• Music: John Dryden may have been inspired by the Frost Fair of 1683-4 when he wrote the libretto for Purcell's King Arthur.  Together 'they wanted to freeze and melt the human voice, dramatising in the process the freezing and melting of the the heart.'  The evil Saxon magician Osmond strikes his wand on the ground and magically summons up 'a prospect of winter in frozen countries.'  Then the personification of Cold sings slowly in C minor, chosen as the coldest key, and is followed by a chorus of cold people, whose stuttering singing mimics the chattering of teeth.  The whole masque is conjured to demonstrate the warmth of love, but it is a deception played on Emmeline, who is betrothed to Arthur.  His plan is foiled though and at the end of the opera he is cast into a dungeon whilst Arthur and Emmeline are reunited.  

There are numerous versions of the 'Cold Song' online, some pretty strange.  I've chosen here a  concert version by Andreas Scholl; you can also see a video for this where the singer is dressed in a pale suit, looking lost near some tower blocks.  Incidentally, the Prelude to the Frost Scene was the basis for Michael Nyman's 'Chasing Sheep is Best Left to Shepherds' in The Draughtsman's Contract and was recently used again by the Pet Shop Boys in 'Love Is a Bourgeois Construct'.

Friday, September 23, 2016


Friedrich Georg Weitsch, Alexander von Humboldt, 1806
Images: Wikimedia Commons

Andrea Wulf has just won another prize for The Invention of Nature and I am not surprised as it is a really good read.  In addition to telling the life of Alexander von Humboldt, she has chapters on other great men who he influenced: Goethe, Jefferson, Bolívar, Darwin, Thoreau, Haeckel, Muir and America's first environmentalist, George Perkins Marsh.  Of course Humboldt was so protean and long-lived that she could have included far more people, at the risk of turning her own book into something the size of Humboldt's thirty-four volume Voyage to the Equinoctial Regions of the New Continent.  The one time I have referred to Humboldt's influence on this blog was in connection with Carl Gustav Carus and his notion of Earth-life painting - Carus doesn't make it into the book at all.  Here though are some of the artists, writers and composers she does mention, in connection with three of Humboldt's most widely read publications.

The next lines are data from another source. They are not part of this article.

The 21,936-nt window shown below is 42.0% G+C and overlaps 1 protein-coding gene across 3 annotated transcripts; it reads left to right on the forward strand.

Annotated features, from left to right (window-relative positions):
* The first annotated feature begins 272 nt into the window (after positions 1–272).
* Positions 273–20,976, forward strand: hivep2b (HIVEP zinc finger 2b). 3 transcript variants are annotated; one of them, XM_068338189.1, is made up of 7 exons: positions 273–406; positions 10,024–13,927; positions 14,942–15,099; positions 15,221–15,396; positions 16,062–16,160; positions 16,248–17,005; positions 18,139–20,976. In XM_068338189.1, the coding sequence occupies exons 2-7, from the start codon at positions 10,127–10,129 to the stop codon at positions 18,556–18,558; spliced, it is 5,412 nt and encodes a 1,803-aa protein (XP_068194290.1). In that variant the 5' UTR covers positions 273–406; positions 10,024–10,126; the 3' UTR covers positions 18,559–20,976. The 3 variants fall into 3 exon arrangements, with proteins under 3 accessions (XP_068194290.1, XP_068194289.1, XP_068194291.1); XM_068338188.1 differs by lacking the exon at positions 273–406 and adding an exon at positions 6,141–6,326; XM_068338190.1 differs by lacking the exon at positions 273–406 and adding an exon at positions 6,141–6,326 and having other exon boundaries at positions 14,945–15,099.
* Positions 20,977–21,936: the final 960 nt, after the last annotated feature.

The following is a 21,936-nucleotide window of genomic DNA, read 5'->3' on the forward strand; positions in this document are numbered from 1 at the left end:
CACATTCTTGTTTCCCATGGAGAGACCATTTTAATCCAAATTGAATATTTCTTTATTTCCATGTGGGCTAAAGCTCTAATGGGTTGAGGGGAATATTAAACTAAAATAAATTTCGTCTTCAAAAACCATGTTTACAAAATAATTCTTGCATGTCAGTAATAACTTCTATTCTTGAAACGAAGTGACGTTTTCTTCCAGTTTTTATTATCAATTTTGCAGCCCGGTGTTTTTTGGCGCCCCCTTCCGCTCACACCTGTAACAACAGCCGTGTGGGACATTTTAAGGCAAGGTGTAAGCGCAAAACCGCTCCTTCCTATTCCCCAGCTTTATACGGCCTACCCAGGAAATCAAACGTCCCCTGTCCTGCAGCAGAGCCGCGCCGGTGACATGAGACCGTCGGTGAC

In 1808 Humboldt published Views of Nature in Germany and France, combining scientific facts with poetic landscape description.  Reading it, Goethe told him 'that I plunged with you into the wildest regions' and Chateaubriand said that 'you believe you are surfing the waves with him, losing yourself with him in the depths of the woods.'  Later it inspired Darwin, Thoreau and Emerson.  Jules Verne used passages verbatim in his Voyages Extraordinaires, particularly The Mighty Orinoco.  Captain Nemo owned the complete works of Alexander von Humboldt.
In 1814 Humboldt's account of his travels in South America, the Personal Narrative, appeared in England and started to influence writers like Wordsworth, who adapted a passage for his sonnet sequence on the River Duddon. Coleridge may already have read him in the original German; he had spent some time with Wilhelm, the 'brother of the great traveller', in Rome in 1805.  Byron had fun with the idea of Humboldt's cyanometer, a device for measuring the blueness of the sky which he had taken on his travels.  Here are the lines from Don Juan:
Humboldt, 'the first of travellers,' but not
The last, if late accounts be accurate,
 Invented, by some name I have forgot,
As well as the sublime discovery's date,
An airy instrument, with which he sought
To ascertain the atmospheric state,
 By measuring 'the intensity of blue:'
O, Lady Daphne! let me measure you!

Horace Bénédicte de Saussure, cyanometer, 1760
 Saussure (like Humboldt a scientist and mountaineer) originally devised the cyanometer